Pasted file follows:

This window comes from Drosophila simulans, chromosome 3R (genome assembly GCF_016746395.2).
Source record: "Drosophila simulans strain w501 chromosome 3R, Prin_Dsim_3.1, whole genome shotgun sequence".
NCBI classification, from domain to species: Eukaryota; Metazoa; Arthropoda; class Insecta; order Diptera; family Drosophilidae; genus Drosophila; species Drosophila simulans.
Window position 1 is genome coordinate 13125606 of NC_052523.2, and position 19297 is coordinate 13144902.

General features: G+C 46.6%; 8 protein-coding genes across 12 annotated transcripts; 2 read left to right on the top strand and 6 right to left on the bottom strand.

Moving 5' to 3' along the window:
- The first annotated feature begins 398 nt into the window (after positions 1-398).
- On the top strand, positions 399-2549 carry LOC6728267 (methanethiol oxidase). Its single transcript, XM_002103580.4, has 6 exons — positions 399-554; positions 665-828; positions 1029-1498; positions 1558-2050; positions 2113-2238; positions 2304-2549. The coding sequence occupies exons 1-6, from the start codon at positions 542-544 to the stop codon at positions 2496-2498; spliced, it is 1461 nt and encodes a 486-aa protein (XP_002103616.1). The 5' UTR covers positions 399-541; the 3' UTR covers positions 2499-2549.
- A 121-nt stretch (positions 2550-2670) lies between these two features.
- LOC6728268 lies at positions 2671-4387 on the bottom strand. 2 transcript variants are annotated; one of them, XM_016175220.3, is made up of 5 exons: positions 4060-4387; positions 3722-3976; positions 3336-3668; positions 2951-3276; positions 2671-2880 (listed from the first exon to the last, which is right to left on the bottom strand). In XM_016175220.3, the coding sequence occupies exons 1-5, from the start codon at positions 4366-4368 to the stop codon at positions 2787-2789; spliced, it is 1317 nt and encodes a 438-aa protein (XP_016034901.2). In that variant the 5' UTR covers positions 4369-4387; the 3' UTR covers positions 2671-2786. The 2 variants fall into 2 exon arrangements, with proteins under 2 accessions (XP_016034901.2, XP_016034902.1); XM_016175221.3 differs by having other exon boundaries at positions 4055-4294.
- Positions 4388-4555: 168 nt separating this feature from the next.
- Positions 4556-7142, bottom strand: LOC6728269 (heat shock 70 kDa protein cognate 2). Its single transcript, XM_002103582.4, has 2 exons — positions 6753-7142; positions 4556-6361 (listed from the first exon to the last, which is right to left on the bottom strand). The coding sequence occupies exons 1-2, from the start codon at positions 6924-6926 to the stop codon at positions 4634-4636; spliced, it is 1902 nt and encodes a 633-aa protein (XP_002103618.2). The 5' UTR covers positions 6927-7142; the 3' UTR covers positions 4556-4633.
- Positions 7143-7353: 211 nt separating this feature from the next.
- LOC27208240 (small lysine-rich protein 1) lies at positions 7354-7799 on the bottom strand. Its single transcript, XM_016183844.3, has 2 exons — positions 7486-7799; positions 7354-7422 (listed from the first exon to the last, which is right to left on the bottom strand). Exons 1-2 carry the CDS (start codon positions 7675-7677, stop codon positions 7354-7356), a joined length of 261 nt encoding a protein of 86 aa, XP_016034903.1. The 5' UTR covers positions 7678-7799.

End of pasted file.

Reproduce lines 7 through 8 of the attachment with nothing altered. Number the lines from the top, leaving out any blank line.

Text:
- The first annotated feature begins 398 nt into the window (after positions 1-398).
- On the top strand, positions 399-2549 carry LOC6728267 (methanethiol oxidase). Its single transcript, XM_002103580.4, has 6 exons — positions 399-554; positions 665-828; positions 1029-1498; positions 1558-2050; positions 2113-2238; positions 2304-2549. The coding sequence occupies exons 1-6, from the start codon at positions 542-544 to the stop codon at positions 2496-2498; spliced, it is 1461 nt and encodes a 486-aa protein (XP_002103616.1). The 5' UTR covers positions 399-541; the 3' UTR covers positions 2499-2549.